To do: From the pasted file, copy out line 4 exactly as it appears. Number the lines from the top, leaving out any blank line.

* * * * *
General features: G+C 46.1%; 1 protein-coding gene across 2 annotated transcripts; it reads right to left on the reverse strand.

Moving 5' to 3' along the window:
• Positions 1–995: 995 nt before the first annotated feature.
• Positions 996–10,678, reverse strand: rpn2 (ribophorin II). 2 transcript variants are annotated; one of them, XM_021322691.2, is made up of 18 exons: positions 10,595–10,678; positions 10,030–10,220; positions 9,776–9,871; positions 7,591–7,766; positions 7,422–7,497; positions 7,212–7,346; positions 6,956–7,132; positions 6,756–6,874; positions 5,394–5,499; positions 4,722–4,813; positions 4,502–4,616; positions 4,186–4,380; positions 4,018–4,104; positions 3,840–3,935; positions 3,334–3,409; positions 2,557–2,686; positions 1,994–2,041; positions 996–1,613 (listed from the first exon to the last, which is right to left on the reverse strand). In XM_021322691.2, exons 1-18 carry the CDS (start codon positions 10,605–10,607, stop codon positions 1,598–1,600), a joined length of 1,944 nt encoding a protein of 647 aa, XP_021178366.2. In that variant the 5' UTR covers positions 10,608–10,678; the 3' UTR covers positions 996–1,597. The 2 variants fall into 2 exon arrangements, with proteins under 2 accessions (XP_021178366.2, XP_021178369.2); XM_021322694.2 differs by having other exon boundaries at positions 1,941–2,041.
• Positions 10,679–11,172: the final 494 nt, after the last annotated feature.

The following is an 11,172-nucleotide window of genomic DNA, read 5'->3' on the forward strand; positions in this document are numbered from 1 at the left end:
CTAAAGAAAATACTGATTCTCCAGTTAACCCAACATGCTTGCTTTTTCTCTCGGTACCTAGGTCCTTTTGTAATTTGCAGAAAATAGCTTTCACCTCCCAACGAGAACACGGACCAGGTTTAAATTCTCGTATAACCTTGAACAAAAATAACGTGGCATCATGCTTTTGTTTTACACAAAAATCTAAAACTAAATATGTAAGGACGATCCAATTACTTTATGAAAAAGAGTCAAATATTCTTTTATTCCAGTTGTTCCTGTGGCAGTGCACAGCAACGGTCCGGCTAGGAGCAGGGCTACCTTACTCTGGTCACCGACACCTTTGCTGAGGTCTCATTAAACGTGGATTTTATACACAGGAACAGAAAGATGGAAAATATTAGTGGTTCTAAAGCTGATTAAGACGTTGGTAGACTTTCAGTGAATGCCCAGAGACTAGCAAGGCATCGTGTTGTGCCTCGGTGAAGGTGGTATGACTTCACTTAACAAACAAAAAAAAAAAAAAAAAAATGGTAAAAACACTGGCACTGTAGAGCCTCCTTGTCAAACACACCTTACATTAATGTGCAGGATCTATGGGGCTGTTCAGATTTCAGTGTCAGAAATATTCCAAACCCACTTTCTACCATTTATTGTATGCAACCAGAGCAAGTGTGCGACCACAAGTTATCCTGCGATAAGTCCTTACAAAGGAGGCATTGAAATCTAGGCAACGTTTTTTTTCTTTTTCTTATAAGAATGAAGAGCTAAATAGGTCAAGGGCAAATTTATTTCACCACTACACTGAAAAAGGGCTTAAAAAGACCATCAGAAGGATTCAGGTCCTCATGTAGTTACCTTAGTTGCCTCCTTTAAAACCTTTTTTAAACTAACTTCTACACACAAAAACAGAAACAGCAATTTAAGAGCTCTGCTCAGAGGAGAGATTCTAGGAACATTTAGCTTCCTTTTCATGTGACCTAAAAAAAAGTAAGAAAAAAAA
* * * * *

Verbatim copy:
• Positions 996–10,678, reverse strand: rpn2 (ribophorin II). 2 transcript variants are annotated; one of them, XM_021322691.2, is made up of 18 exons: positions 10,595–10,678; positions 10,030–10,220; positions 9,776–9,871; positions 7,591–7,766; positions 7,422–7,497; positions 7,212–7,346; positions 6,956–7,132; positions 6,756–6,874; positions 5,394–5,499; positions 4,722–4,813; positions 4,502–4,616; positions 4,186–4,380; positions 4,018–4,104; positions 3,840–3,935; positions 3,334–3,409; positions 2,557–2,686; positions 1,994–2,041; positions 996–1,613 (listed from the first exon to the last, which is right to left on the reverse strand). In XM_021322691.2, exons 1-18 carry the CDS (start codon positions 10,605–10,607, stop codon positions 1,598–1,600), a joined length of 1,944 nt encoding a protein of 647 aa, XP_021178366.2. In that variant the 5' UTR covers positions 10,608–10,678; the 3' UTR covers positions 996–1,597. The 2 variants fall into 2 exon arrangements, with proteins under 2 accessions (XP_021178366.2, XP_021178369.2); XM_021322694.2 differs by having other exon boundaries at positions 1,941–2,041.